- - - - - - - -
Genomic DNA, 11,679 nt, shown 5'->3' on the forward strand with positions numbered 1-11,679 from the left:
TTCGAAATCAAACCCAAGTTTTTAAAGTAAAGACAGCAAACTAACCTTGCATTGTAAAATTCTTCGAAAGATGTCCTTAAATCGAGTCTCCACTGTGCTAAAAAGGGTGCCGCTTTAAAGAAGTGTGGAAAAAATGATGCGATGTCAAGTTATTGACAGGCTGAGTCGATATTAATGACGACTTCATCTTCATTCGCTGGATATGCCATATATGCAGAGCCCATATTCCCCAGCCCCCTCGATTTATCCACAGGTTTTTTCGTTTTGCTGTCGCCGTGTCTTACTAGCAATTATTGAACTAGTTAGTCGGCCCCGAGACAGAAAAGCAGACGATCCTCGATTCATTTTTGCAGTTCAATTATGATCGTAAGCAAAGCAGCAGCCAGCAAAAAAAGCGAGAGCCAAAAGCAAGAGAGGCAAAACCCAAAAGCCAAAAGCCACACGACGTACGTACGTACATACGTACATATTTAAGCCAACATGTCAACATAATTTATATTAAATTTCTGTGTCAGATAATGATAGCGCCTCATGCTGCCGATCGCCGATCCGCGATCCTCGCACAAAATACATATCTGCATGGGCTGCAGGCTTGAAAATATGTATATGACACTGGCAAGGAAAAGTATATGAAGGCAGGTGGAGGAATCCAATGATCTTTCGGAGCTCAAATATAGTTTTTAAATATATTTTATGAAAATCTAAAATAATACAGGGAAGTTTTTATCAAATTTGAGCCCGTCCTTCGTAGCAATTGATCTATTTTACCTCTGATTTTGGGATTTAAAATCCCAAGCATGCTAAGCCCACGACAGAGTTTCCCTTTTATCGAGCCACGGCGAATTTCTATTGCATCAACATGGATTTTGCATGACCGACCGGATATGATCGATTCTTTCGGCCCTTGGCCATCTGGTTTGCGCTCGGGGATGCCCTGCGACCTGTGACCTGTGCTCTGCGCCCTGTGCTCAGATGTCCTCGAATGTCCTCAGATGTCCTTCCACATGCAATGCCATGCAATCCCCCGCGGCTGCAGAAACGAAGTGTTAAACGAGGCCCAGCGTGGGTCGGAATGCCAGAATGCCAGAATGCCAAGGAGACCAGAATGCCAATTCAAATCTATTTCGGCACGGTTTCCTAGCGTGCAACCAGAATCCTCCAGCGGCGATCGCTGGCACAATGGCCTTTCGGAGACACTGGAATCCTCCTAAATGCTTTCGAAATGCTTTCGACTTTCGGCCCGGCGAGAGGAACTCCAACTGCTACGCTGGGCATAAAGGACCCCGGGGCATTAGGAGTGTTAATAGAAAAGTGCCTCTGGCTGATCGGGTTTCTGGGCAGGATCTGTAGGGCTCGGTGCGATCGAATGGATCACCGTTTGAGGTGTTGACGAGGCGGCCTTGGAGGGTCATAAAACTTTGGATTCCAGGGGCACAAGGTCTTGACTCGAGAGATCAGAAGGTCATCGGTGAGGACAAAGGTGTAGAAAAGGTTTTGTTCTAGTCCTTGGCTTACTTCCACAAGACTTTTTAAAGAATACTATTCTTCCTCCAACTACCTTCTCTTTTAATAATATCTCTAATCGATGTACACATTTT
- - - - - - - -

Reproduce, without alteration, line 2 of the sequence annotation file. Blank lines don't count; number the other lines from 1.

TTCGAAATCAAACCCAAGTTTTTAAAGTAAAGACAGCAAACTAACCTTGCATTGTAAAATTCTTCGAAAGATGTCCTTAAATCGAGTCTCCACTGTGCTAAAAAGGGTGCCGCTTTAAAGAAGTGTGGAAAAAATGATGCGATGTCAAGTTATTGACAGGCTGAGTCGATATTAATGACGACTTCATCTTCATTCGCTGGATATGCCATATATGCAGAGCCCATATTCCCCAGCCCCCTCGATTTATCCACAGGTTTTTTCGTTTTGCTGTCGCCGTGTCTTACTAGCAATTATTGAACTAGTTAGTCGGCCCCGAGACAGAAAAGCAGACGATCCTCGATTCATTTTTGCAGTTCAATTATGATCGTAAGCAAAGCAGCAGCCAGCAAAAAAAGCGAGAGCCAAAAGCAAGAGAGGCAAAACCCAAAAGCCAAAAGCCACACGACGTACGTACGTACATACGTACATATTTAAGCCAACATGTCAACATAATTTATATTAAATTTCTGTGTCAGATAATGATAGCGCCTCATGCTGCCGATCGCCGATCCGCGATCCTCGCACAAAATACATATCTGCATGGGCTGCAGGCTTGAAAATATGTATATGACACTGGCAAGGAAAAGTATATGAAGGCAGGTGGAGGAATCCAATGATCTTTCGGAGCTCAAATATAGTTTTTAAATATATTTTATGAAAATCTAAAATAATACAGGGAAGTTTTTATCAAATTTGAGCCCGTCCTTCGTAGCAATTGATCTATTTTACCTCTGATTTTGGGATTTAAAATCCCAAGCATGCTAAGCCCACGACAGAGTTTCCCTTTTATCGAGCCACGGCGAATTTCTATTGCATCAACATGGATTTTGCATGACCGACCGGATATGATCGATTCTTTCGGCCCTTGGCCATCTGGTTTGCGCTCGGGGATGCCCTGCGACCTGTGACCTGTGCTCTGCGCCCTGTGCTCAGATGTCCTCGAATGTCCTCAGATGTCCTTCCACATGCAATGCCATGCAATCCCCCGCGGCTGCAGAAACGAAGTGTTAAACGAGGCCCAGCGTGGGTCGGAATGCCAGAATGCCAGAATGCCAAGGAGACCAGAATGCCAATTCAAATCTATTTCGGCACGGTTTCCTAGCGTGCAACCAGAATCCTCCAGCGGCGATCGCTGGCACAATGGCCTTTCGGAGACACTGGAATCCTCCTAAATGCTTTCGAAATGCTTTCGACTTTCGGCCCGGCGAGAGGAACTCCAACTGCTACGCTGGGCATAAAGGACCCCGGGGCATTAGGAGTGTTAATAGAAAAGTGCCTCTGGCTGATCGGGTTTCTGGGCAGGATCTGTAGGGCTCGGTGCGATCGAATGGATCACCGTTTGAGGTGTTGACGAGGCGGCCTTGGAGGGTCATAAAACTTTGGATTCCAGGGGCACAAGGTCTTGACTCGAGAGATCAGAAGGTCATCGGTGAGGACAAAGGTGTAGAAAAGGTTTTGTTCTAGTCCTTGGCTTACTTCCACAAGACTTTTTAAAGAATACTATTCTTCCTCCAACTACCTTCTCTTTTAATAATATCTCTAATCGATGTACACATTTT